But I sure felt like a total weirdo as a kid (before the Internet, obviously) and I still do today sometimes. For example, I don’t always feel accepted or supported by other feminists for my kink (or my kink awareness advocacy). And so do a lot of folks in their own peer groups. That is why some people don’t learn about their own fetishes or paraphilias until adulthood when they’ve finally found an accepting partner and/or culture. Sadly, it takes some people decades to figure out their sexual kinks, accept and explore them. And sadly, there are folks who are persecuted for their consensual kinks.
I would recommend FetLife, the social network/dating website for people with fetishes, as a place to poke around if you want to find folks with your kinks.
Are kinks/fetishes/paraphilias caused by things that happen in your childhood?
Fuck, wouldn’t I like to know! That’s a constant discussion had by, oh, every kinky person always. To the best of my knowledge, modern psychology hasn’t figured out the exact answer — although any therapist could poke around in your psyche and probably make the case both “for” and “against.” For some people, acting out their kink is purely sexual, while for others it can feel emotionally therapeutic. Certainly there are lots of theories.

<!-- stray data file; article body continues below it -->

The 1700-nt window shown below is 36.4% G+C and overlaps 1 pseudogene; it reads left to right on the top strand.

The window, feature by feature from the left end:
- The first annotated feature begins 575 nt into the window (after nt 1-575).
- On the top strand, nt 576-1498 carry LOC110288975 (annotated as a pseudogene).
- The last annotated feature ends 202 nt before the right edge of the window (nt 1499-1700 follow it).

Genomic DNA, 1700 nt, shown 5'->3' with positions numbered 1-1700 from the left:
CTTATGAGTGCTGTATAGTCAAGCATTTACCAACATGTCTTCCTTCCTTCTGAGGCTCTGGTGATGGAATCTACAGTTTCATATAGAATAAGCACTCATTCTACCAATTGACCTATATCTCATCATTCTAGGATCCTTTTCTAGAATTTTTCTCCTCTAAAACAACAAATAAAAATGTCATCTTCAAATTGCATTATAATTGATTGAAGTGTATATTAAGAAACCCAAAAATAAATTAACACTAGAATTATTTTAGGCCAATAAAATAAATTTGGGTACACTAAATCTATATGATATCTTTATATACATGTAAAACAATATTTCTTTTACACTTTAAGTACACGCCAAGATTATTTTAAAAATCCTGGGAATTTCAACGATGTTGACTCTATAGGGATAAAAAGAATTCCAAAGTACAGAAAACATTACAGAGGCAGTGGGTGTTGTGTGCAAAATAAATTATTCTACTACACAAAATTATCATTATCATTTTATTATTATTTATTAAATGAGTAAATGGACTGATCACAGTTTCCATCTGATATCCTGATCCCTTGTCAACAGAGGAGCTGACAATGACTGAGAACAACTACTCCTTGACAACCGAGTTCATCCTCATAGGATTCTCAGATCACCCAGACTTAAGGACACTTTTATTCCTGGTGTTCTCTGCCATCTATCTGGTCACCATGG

The truth is that it varies. To use spanking as an example again, some folks get spanked as kids and seem to have sexualized that experience. They want to reenact elements of it in a healthy, adult, consensual environment. Other folks didn’t get spanked as kids, or didn’t see kids spanked, and still find spanking sexual. It’s really a crapshoot.